Show Full Article Since the waning days of her run on Grey’s Anatomy, Heigl has had an up-and-down go of it on the big screen. I’m talking about the metronomic revival of slick, disposable female stalker thrillers. Rosario Dawson stars as Julia Banks, a successful big-city editor at some sort of unexplained dot-com, who’s giving up her career to relocate to a picturesque small town with her fiancé, David (The Odd Couple’s Geoff Stults, the definition of stubbled vanilla hunkiness). Hell, Lifetime has built an entire network identity on that have-your-cake-and-eat-it paradox. The industry obviously wanted her to be a movie star, but she seemed to be a celebrity without a clearly defined portfolio. Is she a daffy comedienne, a dramatic actress, or something in between — a second-tier America’s sweetheart?

Rachel Bloom confronts the difficulty of being a lady boss in new song

As is her style — and that of her sitcom Crazy Ex-Girlfriend — Bloom tackles a prevalent societal issue with humor but without diminishing its importance. Watch the video above. #Ladyboss. “How much boob is too much boob? The writer and actress   may not have the answer to that one, but Derek (the annoying office everyman who has “useful thoughts” on every topic) certainly doesn’t either. The song composed by Bloom   (complete with choreography) focuses on the dilemma of being a leader, but also a woman. In a new video made for Vanity Fair in honor of the magazine’s first conference that celebrates female entrepreneurs, Founders Fair, the   Crazy Ex-Girlfriend star perfectly addresses the difficulties and confusion that come with being a professional woman in a high-powered position, or, as Bloom coins it, a #Ladyboss (don’t forget the hashtag). Show Full Article The empowering anthem begins with advice, like “suppress the fear of catastrophic failure” and “demand a raise and don’t say ‘I know other people could do my job,’” before moving into the some of the more confusing questions successful women face, like whether or not they should care if co-workers think they’re nice. “Do you think I’m a b—h?/ Well, I don’t give a s–t!/ But if I do give a s–t, does that make me weak?” A   Ruth Bader Ginsburg pillow may offer support during these trying times. Lady bosses of the world, Rachel Bloom is here for you. Bloom also gives attention to another pressing issue for professional women: What should they wear to work? How much boob is too much boob?!” she demands.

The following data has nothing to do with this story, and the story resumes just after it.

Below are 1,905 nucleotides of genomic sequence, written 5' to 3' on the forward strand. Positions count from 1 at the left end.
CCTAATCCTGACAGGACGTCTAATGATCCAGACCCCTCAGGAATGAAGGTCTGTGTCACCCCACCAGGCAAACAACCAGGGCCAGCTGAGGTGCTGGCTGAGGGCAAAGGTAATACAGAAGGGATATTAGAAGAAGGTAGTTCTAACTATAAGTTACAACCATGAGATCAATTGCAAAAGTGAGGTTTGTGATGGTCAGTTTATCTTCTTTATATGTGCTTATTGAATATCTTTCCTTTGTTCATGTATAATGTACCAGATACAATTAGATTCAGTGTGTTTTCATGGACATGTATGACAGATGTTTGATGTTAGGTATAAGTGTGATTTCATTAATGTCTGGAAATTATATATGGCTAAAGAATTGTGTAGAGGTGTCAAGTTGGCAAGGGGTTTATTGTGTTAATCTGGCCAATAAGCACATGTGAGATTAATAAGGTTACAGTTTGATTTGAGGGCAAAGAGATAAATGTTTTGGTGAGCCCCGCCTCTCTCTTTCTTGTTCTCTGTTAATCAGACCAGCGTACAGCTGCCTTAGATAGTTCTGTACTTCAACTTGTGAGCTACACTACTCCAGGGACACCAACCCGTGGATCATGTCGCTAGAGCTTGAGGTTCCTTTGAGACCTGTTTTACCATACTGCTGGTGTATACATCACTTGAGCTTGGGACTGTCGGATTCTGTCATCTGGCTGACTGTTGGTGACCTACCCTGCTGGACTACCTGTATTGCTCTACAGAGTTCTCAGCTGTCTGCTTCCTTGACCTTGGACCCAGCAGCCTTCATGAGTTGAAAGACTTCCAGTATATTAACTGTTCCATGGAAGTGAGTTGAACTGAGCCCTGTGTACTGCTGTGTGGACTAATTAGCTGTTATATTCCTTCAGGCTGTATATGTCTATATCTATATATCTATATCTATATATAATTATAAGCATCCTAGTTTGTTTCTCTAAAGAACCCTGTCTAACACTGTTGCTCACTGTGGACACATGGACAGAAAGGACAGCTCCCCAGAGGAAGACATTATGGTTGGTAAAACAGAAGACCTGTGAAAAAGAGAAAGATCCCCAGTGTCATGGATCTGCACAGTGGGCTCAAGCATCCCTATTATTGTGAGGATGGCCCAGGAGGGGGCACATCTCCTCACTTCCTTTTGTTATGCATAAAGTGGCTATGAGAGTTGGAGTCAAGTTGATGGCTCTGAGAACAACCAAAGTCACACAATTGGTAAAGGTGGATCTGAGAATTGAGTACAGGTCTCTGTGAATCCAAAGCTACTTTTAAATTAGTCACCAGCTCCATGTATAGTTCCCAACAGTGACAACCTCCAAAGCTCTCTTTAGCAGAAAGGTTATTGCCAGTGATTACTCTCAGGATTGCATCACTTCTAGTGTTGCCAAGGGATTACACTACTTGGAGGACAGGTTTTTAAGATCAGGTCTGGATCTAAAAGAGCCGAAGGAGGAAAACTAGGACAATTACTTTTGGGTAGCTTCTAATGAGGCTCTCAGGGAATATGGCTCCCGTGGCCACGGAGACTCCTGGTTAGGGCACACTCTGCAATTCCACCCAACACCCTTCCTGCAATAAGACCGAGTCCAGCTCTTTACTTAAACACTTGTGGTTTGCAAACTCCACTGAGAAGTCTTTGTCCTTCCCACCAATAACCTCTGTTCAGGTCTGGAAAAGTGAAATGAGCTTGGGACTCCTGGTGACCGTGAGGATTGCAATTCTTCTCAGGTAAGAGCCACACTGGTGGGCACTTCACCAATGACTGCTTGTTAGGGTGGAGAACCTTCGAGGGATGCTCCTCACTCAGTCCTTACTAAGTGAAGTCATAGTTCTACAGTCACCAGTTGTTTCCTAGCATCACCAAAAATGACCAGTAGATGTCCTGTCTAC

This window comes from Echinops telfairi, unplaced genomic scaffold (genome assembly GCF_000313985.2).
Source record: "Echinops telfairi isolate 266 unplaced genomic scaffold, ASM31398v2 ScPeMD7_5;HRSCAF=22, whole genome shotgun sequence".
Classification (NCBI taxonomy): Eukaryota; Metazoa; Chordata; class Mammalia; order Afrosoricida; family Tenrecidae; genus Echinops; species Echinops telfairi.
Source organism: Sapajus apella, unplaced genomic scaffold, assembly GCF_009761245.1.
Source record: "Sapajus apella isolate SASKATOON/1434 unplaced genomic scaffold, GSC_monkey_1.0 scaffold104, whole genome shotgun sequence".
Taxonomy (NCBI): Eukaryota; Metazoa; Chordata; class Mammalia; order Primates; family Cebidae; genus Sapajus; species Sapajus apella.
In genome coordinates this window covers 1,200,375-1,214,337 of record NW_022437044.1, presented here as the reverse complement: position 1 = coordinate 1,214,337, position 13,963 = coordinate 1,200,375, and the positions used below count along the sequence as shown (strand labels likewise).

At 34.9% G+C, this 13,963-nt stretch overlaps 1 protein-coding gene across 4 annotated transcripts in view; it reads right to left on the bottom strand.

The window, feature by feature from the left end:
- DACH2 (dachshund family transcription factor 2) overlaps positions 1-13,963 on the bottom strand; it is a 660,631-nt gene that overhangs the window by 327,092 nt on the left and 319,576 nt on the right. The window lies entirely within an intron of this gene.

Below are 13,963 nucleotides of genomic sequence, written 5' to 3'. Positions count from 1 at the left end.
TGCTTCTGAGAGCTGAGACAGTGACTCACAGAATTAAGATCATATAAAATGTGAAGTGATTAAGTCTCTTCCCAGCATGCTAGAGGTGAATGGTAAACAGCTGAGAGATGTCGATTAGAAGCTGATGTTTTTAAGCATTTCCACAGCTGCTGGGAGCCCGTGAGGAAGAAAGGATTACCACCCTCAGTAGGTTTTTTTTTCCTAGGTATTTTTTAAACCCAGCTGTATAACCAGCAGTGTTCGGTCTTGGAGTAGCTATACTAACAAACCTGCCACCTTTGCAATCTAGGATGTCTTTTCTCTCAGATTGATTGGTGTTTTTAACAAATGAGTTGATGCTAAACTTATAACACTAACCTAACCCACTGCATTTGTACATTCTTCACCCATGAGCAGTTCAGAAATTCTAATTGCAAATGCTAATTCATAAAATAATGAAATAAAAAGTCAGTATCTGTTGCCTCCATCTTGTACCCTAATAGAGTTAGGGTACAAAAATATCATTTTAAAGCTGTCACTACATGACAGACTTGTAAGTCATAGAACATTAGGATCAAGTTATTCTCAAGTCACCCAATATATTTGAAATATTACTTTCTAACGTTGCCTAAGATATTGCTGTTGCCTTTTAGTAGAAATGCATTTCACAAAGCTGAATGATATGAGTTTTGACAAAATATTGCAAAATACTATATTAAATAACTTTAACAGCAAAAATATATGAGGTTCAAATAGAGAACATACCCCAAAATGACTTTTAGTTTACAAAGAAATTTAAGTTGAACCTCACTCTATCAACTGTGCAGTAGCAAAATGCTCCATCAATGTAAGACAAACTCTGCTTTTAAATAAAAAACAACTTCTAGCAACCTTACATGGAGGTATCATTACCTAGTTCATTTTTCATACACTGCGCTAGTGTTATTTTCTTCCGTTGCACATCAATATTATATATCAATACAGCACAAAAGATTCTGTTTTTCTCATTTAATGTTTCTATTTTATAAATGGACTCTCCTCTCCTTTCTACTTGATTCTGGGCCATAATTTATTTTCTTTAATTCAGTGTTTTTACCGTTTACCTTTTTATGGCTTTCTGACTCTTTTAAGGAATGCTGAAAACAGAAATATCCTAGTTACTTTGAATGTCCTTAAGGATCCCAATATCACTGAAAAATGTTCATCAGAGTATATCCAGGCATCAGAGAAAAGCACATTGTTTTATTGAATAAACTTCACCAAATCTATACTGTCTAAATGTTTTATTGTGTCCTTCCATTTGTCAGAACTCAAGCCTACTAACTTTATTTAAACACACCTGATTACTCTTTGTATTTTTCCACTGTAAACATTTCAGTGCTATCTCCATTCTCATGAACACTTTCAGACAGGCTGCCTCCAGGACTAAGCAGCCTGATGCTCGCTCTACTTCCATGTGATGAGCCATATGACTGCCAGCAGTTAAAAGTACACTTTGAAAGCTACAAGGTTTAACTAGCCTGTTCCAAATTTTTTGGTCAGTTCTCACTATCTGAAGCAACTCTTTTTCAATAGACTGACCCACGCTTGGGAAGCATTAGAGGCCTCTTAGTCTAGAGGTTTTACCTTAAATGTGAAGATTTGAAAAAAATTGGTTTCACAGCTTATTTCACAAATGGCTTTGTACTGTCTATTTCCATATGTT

‘Genius’ cast, crew talk Einstein’s ‘sex appeal’ and ‘history repeating itself’

This week marks 62 years since the death of one of the most famous figures of all time, Nobel Prize-winning physicist, Albert Einstein. Genius   premieres on April 25 on National Geographic at 9 p.m. Watch the panel above for more about the series, including commentary from Colley about how her character pushes back against Einstein’s sexist assumptions. Show Full Article At last month’s South by Southwest festival in Austin, Texas, executive producers Ron Howard and Brian Grazer, along with stars Johnny Flynn and Samantha Colley — who portray the younger version of Einstein, and his first wife, Mileva Marić, respectively — discussed the forthcoming series and its timely relevance. But National Geographic’s   debut scripted series, Genius —   which centers on the man beneath that impressive head of hair — seems surprisingly relevant   in today’s tumultuous world, despite its late 19th- and early 20th-century setting. “Sadly, it’s largely history repeating itself,” said Howard when asked about how the show deals with a rise of extreme nationalism and totalitarianism, marked by the ascent of Adolf Hitler in 1920s Germany. ET.

Caitlin Macy’s ‘Mrs’. could be the next ‘Big Little Lies’: Read an excerpt

the leftover meat loaf from last night,” Gwen mumbled, reluctant to have these women overhear the humble nature of the food she fed her child. When the wind died away, a ripple of laughter went down the line as the women gave in to the giddiness anyone feels in the face of such brief, surmountable challenges that never actually interfere with comfort. “Just take both,” Emily decided. “Yes—what are you implying?” said Betsy Fleming, rubbing her upper arms to keep warm as she joined Ann. Not for now anyway. Her hair, which fell to her shoulders from underneath the hat, was the chocolate-Lab brown; Gwen privately felt, it made suckers of all these dyed blondes. “The driver, you mean? You were so smart to wear it!”